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of remarks you've given? >> because presumably he was resisting that for all this time. he didn't want to say what he said. leon panetta hit it. i also think one should note something charlie sykes said just a few minutes ago, which i think reflects, perhaps expectedly, a sort of cynical orthodoxy. we've seen this before. we've been here again. we've had a whole day of cable news about this and that. we've said a million times this is beyond the pale but nothing has changed. for sure i think in the short term, and judges by some calls i made tonight to trump supporters in chicago said they were unchanged. certainly by looking as i did all day for my new job at websites this got less play than one would think. in janesville, wisconsin, the big story, 20% hike in water bill. go town to san antonio, a murderer released. chicago, a house fire. here in new york city, the downpour today. >> waterspouts spotted off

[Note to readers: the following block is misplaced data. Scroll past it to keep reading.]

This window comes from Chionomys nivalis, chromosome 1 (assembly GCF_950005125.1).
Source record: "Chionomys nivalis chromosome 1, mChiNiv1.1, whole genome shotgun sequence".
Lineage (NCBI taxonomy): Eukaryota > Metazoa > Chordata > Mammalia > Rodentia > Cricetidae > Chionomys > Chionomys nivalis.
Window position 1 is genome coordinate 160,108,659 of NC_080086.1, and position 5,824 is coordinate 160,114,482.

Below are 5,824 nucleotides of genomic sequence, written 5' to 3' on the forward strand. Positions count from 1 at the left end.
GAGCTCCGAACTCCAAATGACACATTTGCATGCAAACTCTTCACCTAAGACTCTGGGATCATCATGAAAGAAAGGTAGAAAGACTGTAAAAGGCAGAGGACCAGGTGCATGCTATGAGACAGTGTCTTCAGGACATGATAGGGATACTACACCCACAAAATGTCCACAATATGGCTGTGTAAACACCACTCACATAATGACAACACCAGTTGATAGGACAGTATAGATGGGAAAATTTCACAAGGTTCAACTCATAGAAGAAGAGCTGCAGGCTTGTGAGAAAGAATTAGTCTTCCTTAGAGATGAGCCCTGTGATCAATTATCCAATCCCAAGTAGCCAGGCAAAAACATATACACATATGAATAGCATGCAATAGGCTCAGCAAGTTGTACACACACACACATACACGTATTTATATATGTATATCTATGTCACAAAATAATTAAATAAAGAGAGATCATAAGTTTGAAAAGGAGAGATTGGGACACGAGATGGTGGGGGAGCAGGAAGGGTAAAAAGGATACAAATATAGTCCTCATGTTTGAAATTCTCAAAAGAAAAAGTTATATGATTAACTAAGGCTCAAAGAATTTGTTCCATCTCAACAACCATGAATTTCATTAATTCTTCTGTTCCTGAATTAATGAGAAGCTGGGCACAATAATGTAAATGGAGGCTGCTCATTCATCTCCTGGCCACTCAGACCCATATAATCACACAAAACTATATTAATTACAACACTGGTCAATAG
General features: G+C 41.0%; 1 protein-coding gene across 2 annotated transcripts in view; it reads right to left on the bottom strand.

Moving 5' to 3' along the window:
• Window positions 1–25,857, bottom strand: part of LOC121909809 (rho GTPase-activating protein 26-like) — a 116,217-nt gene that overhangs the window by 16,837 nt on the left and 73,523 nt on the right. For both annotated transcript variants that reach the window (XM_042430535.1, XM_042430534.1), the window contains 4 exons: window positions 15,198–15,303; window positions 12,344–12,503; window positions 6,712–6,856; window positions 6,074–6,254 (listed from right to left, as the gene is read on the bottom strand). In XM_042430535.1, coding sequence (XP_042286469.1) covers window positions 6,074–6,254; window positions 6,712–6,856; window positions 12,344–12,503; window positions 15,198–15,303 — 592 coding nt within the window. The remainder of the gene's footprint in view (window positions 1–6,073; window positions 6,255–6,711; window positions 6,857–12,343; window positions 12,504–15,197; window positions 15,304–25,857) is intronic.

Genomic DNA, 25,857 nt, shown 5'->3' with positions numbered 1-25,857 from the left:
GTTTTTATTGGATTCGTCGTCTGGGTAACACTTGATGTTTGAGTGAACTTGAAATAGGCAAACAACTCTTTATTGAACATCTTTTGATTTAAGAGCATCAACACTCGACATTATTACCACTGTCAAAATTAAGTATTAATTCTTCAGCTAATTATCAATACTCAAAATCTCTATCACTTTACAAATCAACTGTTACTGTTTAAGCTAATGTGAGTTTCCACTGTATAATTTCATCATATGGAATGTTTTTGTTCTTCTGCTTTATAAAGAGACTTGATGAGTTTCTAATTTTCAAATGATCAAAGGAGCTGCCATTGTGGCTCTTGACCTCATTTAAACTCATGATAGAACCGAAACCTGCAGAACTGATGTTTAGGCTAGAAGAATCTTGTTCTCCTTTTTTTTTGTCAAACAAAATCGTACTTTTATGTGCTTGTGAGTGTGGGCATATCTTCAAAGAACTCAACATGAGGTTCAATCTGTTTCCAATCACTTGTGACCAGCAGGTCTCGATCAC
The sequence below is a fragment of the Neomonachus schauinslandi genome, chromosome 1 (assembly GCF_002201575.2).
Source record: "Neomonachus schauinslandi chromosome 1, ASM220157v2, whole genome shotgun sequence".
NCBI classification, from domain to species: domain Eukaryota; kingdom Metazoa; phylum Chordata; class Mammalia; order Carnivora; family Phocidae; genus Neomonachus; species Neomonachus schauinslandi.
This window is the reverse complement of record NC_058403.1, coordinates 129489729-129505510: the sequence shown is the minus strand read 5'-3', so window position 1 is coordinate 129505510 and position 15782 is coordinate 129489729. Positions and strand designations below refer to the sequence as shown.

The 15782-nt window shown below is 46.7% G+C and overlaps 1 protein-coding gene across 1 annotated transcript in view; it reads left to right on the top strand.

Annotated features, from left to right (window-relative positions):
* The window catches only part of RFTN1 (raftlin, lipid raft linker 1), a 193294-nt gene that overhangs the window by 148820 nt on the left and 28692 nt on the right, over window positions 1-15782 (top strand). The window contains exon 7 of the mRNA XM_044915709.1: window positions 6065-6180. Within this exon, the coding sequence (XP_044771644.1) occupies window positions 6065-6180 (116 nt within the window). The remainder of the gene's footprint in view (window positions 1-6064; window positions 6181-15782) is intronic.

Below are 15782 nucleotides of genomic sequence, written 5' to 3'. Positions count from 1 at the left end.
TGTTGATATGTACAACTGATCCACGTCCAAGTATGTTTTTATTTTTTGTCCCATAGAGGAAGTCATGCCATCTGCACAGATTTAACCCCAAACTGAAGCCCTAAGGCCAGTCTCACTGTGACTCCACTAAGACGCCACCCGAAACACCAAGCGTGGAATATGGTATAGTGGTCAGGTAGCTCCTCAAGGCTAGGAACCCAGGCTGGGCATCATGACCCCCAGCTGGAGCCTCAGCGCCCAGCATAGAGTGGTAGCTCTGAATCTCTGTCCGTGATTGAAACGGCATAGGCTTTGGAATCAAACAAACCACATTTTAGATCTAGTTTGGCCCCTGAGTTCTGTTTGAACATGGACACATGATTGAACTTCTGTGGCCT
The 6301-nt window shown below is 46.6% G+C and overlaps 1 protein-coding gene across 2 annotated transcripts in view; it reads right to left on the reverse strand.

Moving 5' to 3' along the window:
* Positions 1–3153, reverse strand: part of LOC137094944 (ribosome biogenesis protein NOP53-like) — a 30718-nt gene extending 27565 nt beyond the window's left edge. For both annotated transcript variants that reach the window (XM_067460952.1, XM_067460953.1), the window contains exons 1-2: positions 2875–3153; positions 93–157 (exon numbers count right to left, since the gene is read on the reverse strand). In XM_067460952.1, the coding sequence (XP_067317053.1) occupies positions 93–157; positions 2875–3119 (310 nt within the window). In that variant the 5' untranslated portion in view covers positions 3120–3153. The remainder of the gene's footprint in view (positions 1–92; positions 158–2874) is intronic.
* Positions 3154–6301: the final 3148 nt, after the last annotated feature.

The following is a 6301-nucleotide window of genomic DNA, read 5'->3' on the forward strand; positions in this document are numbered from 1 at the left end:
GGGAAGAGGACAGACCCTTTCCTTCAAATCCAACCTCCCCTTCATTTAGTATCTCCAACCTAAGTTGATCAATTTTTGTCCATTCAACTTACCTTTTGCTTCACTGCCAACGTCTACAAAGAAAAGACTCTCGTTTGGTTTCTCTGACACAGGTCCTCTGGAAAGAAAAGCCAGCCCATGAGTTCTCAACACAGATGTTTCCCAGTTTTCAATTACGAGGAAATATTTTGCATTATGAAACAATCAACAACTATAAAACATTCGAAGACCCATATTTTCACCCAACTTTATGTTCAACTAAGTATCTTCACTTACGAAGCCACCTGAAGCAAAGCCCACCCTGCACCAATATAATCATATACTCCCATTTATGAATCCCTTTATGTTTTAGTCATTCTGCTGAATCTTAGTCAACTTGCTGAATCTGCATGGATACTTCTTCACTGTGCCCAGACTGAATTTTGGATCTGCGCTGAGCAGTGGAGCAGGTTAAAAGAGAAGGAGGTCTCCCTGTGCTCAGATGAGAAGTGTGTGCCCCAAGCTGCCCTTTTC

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brooklyn. >> at the same time, for all the reasons my good friend mentioned, sykes mentioned earlier why this may be interesting because it may ultimately provide the framework for a legitimate primary run by the republicans -- by a republican against donald trump. all the same values that somebody like charlie sykes sees violated, i think it could prop up a run against the president in a primary. as we know, every time there has been a serious run against an incumbent in '68 in mccarthy, the incumbent has ultimately gone down. >> gene, i want to talk about the world order and show you tucker carlson and donald trump taped yesterday in helsinki. here we go. >> so membership in nato obligates the members to defend any other member that is attacked. let's say montenegro joined last year, is attacked. why should my son go to montenegro? >> i understand what you're saying. i've asked the question.